Culture Shock, Then a Cancer Shock, Inspired Me to Create the Community I Needed

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As told to Erica Rimlinger

I had my first mammogram at age 35 — my doctor started screening me early because of my family’s cancer history. That mammogram came back clear. Just 12 months later, when I went for my next mammogram, it revealed a large, rapidly growing tumor that had already reached stage 3A and spread to my lymph nodes.

I was 36 years old and had been living in the United States for just 14 months. I now had breast cancer and a lot of questions to ask in a language I didn’t know well. In addition, my husband, young daughter and I had just moved from Texas to California. I had no family, no friends and no support system in my new state.

The separation from my family hurt: my father was in Mexico, in hospice for his cancer. Because of my illness, I couldn’t go to him, and because of his illness, other family members couldn’t visit me.

2013, Aidee at a museum with her husband and daughter.

Life was speeding faster than I thought possible. Within one week of my diagnosis, I started chemotherapy. My culture shock was now overshadowed by the shock of being launched into cancer treatment. But even then, I fully understood my advantages and privileges in this situation. I had insurance. I had my husband to help translate medical terms for me, and I had a great team of caregivers that included an oncologist, a surgeon, a spiritual director, a psychologist and a nutritionist. I especially appreciated my medical center’s holistic approach to care because it allowed me to approach treatment as an opportunity to learn about health and wellness practices I could start right away.

Genetic testing didn’t link my cancer to a specific gene, but through the hospital’s education staff and my own curiosity, I learned about the role lifestyle factors can play in cancer risks. I learned how to eat better and how to cope with chemotherapy and radiation through meditation and massage. I also picked up more English each day and learned how to use my new language to advocate for myself. I carefully selected my care team to fit my outlook and approach to treatment. It wasn’t easy to say, “I’d like a different surgeon to do my surgery,” in any language, but by speaking up for myself with respect and humility, my care team responded.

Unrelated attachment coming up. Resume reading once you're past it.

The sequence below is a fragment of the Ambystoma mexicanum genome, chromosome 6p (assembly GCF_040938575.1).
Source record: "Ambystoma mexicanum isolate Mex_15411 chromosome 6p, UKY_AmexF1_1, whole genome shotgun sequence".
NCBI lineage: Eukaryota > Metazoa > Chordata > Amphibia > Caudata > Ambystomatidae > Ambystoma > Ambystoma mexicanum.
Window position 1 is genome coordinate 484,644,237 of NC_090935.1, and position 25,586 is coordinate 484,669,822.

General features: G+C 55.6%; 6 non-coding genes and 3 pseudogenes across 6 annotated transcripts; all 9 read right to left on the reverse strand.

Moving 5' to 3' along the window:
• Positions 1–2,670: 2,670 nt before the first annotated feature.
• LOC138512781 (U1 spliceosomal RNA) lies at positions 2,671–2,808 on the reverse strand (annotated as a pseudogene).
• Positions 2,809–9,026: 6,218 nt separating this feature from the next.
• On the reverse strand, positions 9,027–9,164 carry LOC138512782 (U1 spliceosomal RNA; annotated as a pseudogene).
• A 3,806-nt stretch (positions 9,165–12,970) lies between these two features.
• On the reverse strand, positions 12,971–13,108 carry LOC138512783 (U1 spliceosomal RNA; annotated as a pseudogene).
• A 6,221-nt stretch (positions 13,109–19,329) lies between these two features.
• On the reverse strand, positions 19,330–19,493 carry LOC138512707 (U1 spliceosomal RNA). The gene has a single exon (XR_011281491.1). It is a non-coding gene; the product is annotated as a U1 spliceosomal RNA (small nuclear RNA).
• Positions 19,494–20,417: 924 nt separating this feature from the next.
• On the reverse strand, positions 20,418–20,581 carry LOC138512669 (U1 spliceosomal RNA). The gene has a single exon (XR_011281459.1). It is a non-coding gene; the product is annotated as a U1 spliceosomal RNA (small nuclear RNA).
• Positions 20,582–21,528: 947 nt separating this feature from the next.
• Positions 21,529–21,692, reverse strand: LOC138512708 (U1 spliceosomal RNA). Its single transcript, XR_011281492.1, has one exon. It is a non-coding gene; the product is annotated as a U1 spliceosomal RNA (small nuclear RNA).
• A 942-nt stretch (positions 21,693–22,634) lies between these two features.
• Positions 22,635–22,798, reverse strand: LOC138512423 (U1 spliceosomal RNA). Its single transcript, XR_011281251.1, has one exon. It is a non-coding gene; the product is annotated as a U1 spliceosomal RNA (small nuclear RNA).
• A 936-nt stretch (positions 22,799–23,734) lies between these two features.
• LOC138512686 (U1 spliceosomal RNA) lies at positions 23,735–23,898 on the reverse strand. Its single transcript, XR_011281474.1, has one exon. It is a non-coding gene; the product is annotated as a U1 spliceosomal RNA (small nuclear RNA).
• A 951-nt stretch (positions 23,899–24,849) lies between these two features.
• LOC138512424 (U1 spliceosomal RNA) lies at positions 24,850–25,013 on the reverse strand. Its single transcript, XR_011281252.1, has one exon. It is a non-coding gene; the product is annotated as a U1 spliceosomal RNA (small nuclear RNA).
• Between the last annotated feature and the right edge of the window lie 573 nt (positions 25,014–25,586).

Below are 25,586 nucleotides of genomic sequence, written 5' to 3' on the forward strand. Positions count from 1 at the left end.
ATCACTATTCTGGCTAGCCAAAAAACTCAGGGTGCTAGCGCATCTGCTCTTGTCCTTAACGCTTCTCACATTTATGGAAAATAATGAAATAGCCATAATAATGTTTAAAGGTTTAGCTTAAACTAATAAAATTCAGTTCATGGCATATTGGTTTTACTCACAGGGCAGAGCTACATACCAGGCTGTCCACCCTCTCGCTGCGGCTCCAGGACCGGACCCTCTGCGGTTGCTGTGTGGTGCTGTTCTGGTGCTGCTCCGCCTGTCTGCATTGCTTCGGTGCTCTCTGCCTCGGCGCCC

During my chemotherapy, my father passed away from his cancer. I’ve heard people describe cancer as fighting a battle, but I don’t like thinking of my experience, or my family’s experience, in these aggressive terms. To me, cancer was part of my life, and part of our family’s story. It was difficult of course. As I grieved my father, I lost my hair, lost weight, became anemic and learned I’d have a double mastectomy and would have to remove my ovaries. I also found out that I’d have radiation and need to be on hormone therapy for years, maybe forever.


I wasn’t interested in “fighting” through these treatments: I wanted to help them succeed. Just as I did when I moved to this country, I wanted to learn everything I could about my new situation. This was my life now. I could fight it or embrace it. I embraced it, and looked for the lessons.

There were plenty to learn. First, I learned cancer is the leading cause of death for Hispanic people in the United States. As the fourth member of my immediate family to get cancer (after my grandmother, mother and father), this was not surprising to me.

To keep myself busy, and sane, during long treatments I started a blog that I called “Rosa es Rojo.” In English, it means “pink is red.” I felt breast cancer’s trademark color didn’t represent me. To me, red means passion and strength. I needed strength, and through my blog, I found I was creating it for myself and others. I wrote to heal, and to share what I was learning as I launched into a new, healthier lifestyle. I’m a curious person, and I love to study and learn. As I researched topics like wellness, exercise, nutrition, positive mindset and forgiveness as ways to create good health practices for my mind and body, I was also creating, I realized, a community.

Two years after my diagnosis, I moved back to Texas with my family, stronger in my mind and body than I’d ever been. I expanded my blog into a nonprofit health community for Hispanic women in the U.S. We offer classes, workshops, podcasts, virtual and in-person mentoring programs, and apps to deliver wellness education.

My first goal was to expand the community I created when I needed one the most and reach deeper into the Hispanic community. As we continue to reach out, my next goal is to develop a healthier and more resilient Hispanic community. We need our health, and we need each other to be strong and live vibrant, full lives. The journey to learn these lessons wasn’t easy, but I view my cancer experience as a gift and a privilege — one that continues to enrich my life in unexpected ways and open my heart to new adventures.


This resource was created with support from Merck.


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